author-date referencing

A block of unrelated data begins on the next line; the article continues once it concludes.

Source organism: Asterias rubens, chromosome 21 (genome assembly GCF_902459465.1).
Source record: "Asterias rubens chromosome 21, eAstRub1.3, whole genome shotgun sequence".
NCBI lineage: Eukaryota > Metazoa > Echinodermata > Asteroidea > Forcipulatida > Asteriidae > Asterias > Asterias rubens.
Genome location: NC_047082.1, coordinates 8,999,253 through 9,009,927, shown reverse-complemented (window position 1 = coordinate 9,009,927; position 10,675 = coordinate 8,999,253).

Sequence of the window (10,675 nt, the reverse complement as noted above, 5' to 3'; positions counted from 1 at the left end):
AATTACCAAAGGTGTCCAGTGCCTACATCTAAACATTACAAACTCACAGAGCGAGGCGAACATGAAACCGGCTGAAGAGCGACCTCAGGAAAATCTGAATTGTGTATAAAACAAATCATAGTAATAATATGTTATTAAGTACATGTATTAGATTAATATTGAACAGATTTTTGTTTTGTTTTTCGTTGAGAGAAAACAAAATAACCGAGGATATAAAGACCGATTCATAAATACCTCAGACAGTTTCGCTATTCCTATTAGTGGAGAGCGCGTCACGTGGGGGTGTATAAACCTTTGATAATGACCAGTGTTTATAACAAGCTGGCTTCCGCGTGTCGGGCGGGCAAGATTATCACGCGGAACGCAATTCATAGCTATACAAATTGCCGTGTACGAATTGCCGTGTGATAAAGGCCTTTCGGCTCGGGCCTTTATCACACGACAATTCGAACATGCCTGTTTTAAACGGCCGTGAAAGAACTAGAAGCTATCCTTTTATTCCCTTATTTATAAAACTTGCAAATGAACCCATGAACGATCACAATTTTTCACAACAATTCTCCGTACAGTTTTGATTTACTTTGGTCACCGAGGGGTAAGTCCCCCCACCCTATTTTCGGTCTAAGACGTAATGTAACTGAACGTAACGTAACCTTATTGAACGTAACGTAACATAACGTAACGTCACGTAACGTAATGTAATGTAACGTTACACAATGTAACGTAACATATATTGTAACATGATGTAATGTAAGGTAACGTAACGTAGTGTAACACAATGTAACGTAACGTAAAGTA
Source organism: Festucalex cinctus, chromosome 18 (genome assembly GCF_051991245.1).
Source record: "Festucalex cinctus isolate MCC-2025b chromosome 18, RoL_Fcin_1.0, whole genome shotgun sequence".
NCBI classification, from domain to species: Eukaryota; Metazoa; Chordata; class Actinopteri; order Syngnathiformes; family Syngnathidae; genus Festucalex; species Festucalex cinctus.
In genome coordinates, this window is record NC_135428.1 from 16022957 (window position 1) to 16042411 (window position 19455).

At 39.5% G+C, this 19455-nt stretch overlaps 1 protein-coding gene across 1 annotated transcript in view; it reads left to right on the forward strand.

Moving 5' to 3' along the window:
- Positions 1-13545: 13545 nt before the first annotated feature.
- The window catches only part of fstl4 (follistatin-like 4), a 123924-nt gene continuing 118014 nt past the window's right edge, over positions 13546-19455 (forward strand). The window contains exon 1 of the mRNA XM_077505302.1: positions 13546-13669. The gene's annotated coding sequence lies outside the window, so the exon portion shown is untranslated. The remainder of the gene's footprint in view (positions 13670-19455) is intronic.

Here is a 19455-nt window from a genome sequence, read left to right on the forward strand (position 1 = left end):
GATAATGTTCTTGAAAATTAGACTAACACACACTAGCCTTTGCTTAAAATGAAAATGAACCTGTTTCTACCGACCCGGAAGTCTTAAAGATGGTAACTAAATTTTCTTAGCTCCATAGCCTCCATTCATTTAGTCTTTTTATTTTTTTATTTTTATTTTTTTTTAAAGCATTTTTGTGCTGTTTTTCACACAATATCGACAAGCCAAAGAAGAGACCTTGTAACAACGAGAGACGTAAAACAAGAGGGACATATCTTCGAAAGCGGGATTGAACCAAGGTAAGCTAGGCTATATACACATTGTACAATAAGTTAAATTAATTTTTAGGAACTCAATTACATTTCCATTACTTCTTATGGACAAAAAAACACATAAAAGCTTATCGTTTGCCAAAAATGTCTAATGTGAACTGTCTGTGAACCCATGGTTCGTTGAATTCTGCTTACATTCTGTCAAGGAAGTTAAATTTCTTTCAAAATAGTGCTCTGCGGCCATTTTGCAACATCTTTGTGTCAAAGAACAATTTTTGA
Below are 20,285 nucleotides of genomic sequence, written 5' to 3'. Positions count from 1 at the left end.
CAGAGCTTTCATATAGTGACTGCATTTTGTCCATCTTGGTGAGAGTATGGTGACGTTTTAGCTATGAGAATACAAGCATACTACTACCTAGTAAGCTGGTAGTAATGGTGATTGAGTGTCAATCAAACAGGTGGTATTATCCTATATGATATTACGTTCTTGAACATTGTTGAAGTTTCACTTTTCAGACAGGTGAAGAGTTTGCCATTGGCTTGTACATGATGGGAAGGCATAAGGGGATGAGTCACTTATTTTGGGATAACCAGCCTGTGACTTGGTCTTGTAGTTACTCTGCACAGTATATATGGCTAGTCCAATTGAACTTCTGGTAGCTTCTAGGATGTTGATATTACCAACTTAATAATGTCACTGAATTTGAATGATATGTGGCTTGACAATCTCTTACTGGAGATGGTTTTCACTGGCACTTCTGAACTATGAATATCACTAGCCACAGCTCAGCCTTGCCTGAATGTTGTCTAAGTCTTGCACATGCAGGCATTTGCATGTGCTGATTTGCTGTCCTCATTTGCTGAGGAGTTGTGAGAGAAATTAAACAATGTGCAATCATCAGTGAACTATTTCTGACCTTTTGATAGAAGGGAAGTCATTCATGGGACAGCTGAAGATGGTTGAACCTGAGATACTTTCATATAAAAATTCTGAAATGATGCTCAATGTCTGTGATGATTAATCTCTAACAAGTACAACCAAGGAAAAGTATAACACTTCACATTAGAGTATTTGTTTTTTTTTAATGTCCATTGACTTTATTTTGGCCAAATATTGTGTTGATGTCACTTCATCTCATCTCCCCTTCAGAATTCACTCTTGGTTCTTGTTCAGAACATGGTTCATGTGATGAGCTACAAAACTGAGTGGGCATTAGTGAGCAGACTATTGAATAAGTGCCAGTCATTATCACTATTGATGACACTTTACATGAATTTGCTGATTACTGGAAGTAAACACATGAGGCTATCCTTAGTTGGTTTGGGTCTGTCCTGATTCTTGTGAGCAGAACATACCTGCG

Harvard style is an author-date referencing system. It has two components: 1. In-text citation: a partial reference to the source you are citing in the text of your paper, including the author surname and date of publication in brackets: (Smith 1998). 2. The reference list: contains a complete list of all the resources you have cited in your work. It is usually placed at the end of the document. Entries in the reference list must be in agreement to the in-text citations. What is referencing? Referencing, or citing, is an essential component of academic writing, as it acknowledges the sources of information you have used to complete your assignments. Referencing is important because it: • ensures that you are not open to accusations of plagiarism • identifies your sources and enables readers to locate them • acknowledges copyright and shows respect to the author for their work • demonstrates the validity or credibility of your arguments • demonstrates the extent to which you know the relevant literature • avoid plagiarism and academic misconduct (What is academic integrity and academic misconduct?) Plagiarism is taking the words or ideas of others and using it as your own without acknowledging the creator or source. It applies to written material as well as images, music, models, experiments websites and computer programs. See also the plagiarism and referencing online tutorial. What do you need to reference? You are required to reference any information, ideas or data that are not your own, including when you have: • quoted another author, word for word • paraphrased or summarised information • defined terms • used tables, statistics or diagrams from a source